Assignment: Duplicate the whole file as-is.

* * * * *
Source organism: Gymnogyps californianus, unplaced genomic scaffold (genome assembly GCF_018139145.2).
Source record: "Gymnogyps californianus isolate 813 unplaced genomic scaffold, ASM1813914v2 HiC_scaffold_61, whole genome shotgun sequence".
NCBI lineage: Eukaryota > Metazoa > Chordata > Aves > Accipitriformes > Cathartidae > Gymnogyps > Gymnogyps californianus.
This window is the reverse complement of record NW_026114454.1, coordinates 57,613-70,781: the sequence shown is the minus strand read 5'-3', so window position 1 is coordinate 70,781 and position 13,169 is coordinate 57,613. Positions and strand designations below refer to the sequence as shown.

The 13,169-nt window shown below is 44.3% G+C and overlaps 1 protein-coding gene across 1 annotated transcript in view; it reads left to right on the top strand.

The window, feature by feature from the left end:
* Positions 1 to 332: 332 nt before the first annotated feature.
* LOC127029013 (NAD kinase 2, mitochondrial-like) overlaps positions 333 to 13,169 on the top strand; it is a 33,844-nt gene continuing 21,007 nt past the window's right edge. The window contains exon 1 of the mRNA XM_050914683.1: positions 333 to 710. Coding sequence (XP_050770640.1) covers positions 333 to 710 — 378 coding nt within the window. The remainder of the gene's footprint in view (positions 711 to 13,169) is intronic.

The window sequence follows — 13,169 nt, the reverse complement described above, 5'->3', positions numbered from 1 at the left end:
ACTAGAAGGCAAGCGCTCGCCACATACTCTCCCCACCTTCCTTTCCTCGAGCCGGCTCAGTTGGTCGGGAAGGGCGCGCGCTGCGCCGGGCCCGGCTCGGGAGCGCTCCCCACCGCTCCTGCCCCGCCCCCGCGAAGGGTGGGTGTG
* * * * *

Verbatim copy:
Source organism: Gymnogyps californianus, unplaced genomic scaffold (genome assembly GCF_018139145.2).
Source record: "Gymnogyps californianus isolate 813 unplaced genomic scaffold, ASM1813914v2 HiC_scaffold_61, whole genome shotgun sequence".
NCBI lineage: Eukaryota > Metazoa > Chordata > Aves > Accipitriformes > Cathartidae > Gymnogyps > Gymnogyps californianus.
This window is the reverse complement of record NW_026114454.1, coordinates 57,613-70,781: the sequence shown is the minus strand read 5'-3', so window position 1 is coordinate 70,781 and position 13,169 is coordinate 57,613. Positions and strand designations below refer to the sequence as shown.

The 13,169-nt window shown below is 44.3% G+C and overlaps 1 protein-coding gene across 1 annotated transcript in view; it reads left to right on the top strand.

The window, feature by feature from the left end:
* Positions 1 to 332: 332 nt before the first annotated feature.
* LOC127029013 (NAD kinase 2, mitochondrial-like) overlaps positions 333 to 13,169 on the top strand; it is a 33,844-nt gene continuing 21,007 nt past the window's right edge. The window contains exon 1 of the mRNA XM_050914683.1: positions 333 to 710. Coding sequence (XP_050770640.1) covers positions 333 to 710 — 378 coding nt within the window. The remainder of the gene's footprint in view (positions 711 to 13,169) is intronic.

The window sequence follows — 13,169 nt, the reverse complement described above, 5'->3', positions numbered from 1 at the left end:
ACTAGAAGGCAAGCGCTCGCCACATACTCTCCCCACCTTCCTTTCCTCGAGCCGGCTCAGTTGGTCGGGAAGGGCGCGCGCTGCGCCGGGCCCGGCTCGGGAGCGCTCCCCACCGCTCCTGCCCCGCCCCCGCGAAGGGTGGGTGTG